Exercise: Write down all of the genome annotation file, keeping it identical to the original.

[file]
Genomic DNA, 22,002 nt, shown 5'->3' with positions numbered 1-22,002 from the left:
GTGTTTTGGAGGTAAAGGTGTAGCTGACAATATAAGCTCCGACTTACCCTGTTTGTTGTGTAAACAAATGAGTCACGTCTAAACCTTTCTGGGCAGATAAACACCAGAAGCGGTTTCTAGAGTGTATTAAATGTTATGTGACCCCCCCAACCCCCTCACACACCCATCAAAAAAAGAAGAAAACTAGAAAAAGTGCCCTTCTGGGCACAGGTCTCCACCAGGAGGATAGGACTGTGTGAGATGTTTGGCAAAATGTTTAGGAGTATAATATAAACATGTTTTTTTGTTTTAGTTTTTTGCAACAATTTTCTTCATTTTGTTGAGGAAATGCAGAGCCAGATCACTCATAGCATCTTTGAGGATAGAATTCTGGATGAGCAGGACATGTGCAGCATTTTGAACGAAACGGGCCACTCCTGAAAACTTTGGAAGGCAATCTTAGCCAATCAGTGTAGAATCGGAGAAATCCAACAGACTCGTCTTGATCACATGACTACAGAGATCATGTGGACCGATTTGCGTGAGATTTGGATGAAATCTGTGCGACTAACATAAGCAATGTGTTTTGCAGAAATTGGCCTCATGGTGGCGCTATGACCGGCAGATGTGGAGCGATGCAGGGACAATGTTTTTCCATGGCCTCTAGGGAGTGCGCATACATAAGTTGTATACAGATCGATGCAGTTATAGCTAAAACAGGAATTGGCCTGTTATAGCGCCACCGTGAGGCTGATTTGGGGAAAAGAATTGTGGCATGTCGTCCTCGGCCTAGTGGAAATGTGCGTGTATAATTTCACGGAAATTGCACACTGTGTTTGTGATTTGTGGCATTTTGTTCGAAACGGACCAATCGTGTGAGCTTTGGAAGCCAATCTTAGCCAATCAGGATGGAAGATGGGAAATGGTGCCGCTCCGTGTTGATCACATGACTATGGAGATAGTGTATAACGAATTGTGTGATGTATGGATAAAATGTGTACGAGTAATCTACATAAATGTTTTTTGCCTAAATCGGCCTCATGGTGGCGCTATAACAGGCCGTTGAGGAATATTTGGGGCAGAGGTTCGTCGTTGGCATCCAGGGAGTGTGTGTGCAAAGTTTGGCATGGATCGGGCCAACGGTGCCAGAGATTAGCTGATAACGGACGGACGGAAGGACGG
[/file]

Genomic DNA, 22,002 nt, shown 5'->3' with positions numbered 1-22,002 from the left:
GTGTTTTGGAGGTAAAGGTGTAGCTGACAATATAAGCTCCGACTTACCCTGTTTGTTGTGTAAACAAATGAGTCACGTCTAAACCTTTCTGGGCAGATAAACACCAGAAGCGGTTTCTAGAGTGTATTAAATGTTATGTGACCCCCCCAACCCCCTCACACACCCATCAAAAAAAGAAGAAAACTAGAAAAAGTGCCCTTCTGGGCACAGGTCTCCACCAGGAGGATAGGACTGTGTGAGATGTTTGGCAAAATGTTTAGGAGTATAATATAAACATGTTTTTTTGTTTTAGTTTTTTGCAACAATTTTCTTCATTTTGTTGAGGAAATGCAGAGCCAGATCACTCATAGCATCTTTGAGGATAGAATTCTGGATGAGCAGGACATGTGCAGCATTTTGAACGAAACGGGCCACTCCTGAAAACTTTGGAAGGCAATCTTAGCCAATCAGTGTAGAATCGGAGAAATCCAACAGACTCGTCTTGATCACATGACTACAGAGATCATGTGGACCGATTTGCGTGAGATTTGGATGAAATCTGTGCGACTAACATAAGCAATGTGTTTTGCAGAAATTGGCCTCATGGTGGCGCTATGACCGGCAGATGTGGAGCGATGCAGGGACAATGTTTTTCCATGGCCTCTAGGGAGTGCGCATACATAAGTTGTATACAGATCGATGCAGTTATAGCTAAAACAGGAATTGGCCTGTTATAGCGCCACCGTGAGGCTGATTTGGGGAAAAGAATTGTGGCATGTCGTCCTCGGCCTAGTGGAAATGTGCGTGTATAATTTCACGGAAATTGCACACTGTGTTTGTGATTTGTGGCATTTTGTTCGAAACGGACCAATCGTGTGAGCTTTGGAAGCCAATCTTAGCCAATCAGGATGGAAGATGGGAAATGGTGCCGCTCCGTGTTGATCACATGACTATGGAGATAGTGTATAACGAATTGTGTGATGTATGGATAAAATGTGTACGAGTAATCTACATAAATGTTTTTTGCCTAAATCGGCCTCATGGTGGCGCTATAACAGGCCGTTGAGGAATATTTGGGGCAGAGGTTCGTCGTTGGCATCCAGGGAGTGTGTGTGCAAAGTTTGGCATGGATCGGGCCAACGGTGCCAGAGATTAGCTGATAACGGACGGACGGAAGGACGG